This series will consist of four stand-alone Demand-Led Qualitative Innovations sessions, delivered between May and July, to up to 300 students online.
Find the information for our four sessions below:
1. Feminist Methodologies
- Presenters: Bryan Clift, Ellie O'Connell, and Jessica Francombe-Webb
- Date: 19th May 2022
- Time: 1pm - 2:30pm (BST)
Session Overview: Taking inspiration from the epistemological and theoretical critiques and developments in feminisms, feminist methods and methodologies are about more than just including women in research or women studying women. Feminist methods tend to offer a challenge to knowledge production itself interlinked with feminist political intent, ethical processes, egalitarianism, and the examination of power, dominance, inequality, or discrimination. This webinar will provide an introduction to the history of feminist methods in concert with the growth of feminist thought. We illustrate both specific methodologies developed in and through feminist thought, and how feminist thought can be brought to bear on other methods and methodologies (e.g., interviews, fieldwork, ethnography, media studies), as well as on other aspects of the research process (e.g., ethics, representation).
2. “Let me tell you a story…”: Creative Nonfiction as a way to make research relevant to different audiences
- Presenters: Francesca Cavallerio
- Date: 23rd June 2022
- Time: 10am-12pm (BST)
Session Overview: Creative nonfiction (CNF) is type of creative analytical practice that presents research findings through a story, drawing on literary techniques. Therefore CNF offers scholars the opportunity to share research in a way that aims to evoke emotional responses in readers and has potential to reach audiences beyond academia.
In this webinar we will explore some theoretical aspects related to CNF, such as when to use it and how to maintain a balance between facts and fiction, reflecting on possible ethical challenges and doubts. We will then move onto the practical side of it, the “how to” of CNF, looking at what makes a good CNF and engaging in applied exercises to support participants in the process of writing a CNF.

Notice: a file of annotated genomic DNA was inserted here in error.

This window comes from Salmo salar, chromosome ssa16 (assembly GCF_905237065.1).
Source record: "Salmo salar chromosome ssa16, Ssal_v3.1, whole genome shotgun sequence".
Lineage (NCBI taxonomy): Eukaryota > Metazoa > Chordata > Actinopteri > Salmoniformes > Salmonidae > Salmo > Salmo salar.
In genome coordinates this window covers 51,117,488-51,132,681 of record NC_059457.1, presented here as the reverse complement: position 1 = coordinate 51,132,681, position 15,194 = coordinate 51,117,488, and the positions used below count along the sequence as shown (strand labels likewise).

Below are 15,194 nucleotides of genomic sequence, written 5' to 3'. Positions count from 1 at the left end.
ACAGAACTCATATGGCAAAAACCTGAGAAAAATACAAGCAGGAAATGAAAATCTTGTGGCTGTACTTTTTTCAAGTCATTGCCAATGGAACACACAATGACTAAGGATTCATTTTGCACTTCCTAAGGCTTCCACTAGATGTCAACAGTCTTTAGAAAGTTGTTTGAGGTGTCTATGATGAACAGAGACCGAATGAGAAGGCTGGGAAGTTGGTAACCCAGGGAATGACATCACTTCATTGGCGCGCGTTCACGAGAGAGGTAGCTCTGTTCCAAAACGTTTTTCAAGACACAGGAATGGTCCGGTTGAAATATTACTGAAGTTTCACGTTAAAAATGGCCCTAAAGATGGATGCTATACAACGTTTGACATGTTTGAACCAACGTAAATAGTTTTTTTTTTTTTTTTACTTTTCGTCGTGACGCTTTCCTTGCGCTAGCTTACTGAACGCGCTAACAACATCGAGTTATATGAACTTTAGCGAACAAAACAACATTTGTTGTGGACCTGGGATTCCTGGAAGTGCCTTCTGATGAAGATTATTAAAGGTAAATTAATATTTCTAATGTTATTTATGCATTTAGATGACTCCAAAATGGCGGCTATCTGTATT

3. Creative Approaches to Ethical Qualitative Research: Space for Everyone?
Session Overview: Dr Shona McIntosh and Dr Rachel Wilder will discuss their recent work experimenting with creative, inclusive and alternative ways to do ethical qualitative research. Drawing from the example of an online seminar series exploring methodologies for epistemic justice, the speakers reflect on the issues of working collaboratively within hierarchical, patriarchal and Euro-centred research traditions. They reflect on the potentials and limitations of creative approaches to foster ethical, inclusive practice. This work is underpinned by a commitment to and interest in epistemic justice theory (Fricker, 2007) which focuses on whose knowledge is valued and whose voices are heard and listened to (e.g. Masaka, 2019).
4. "Take it easy on me”: juggling power and the ethics of knowing as an early career qualitative researcher
- Presenters: Helen Williams
- Date: 27th July 2022
- Time: 10am-12pm (BST)
Session Overview: What, you might ask, do Adele - the singer - and I - an early career researcher - have in common? Apart from being similar in age, gender, and questionable drinks choices, we also happen to use our work as a means to understand ourselves, and the worlds we inhabit. We are also required to do this in a responsible way, albeit for different reasons. But what does it really mean to make sense of ourselves, and indeed, other’s worlds responsibly?
In this session, we will be exploring this question and focusing on ethics of sense making. As qualitative researchers, we are expected to be reflexive, and this is often regarded as a virtuous means to account for sensibilities inherent to qualitative research. In short, we are responsible because we are reflexive. But do we go far enough in exploring what shapes our own, and our participant’s understandings, and if so, what might prevent us from doing so? To frame discussions, I draw on Fricker’s (2007) work on epistemic injustice, and in particular, the concept of hermeneutic injustice. Wherein, according to Fricker (2007, p.155), someone has a significant area of their social experience obscured from understanding due to prejudicial flaws in shared resources for interpretation.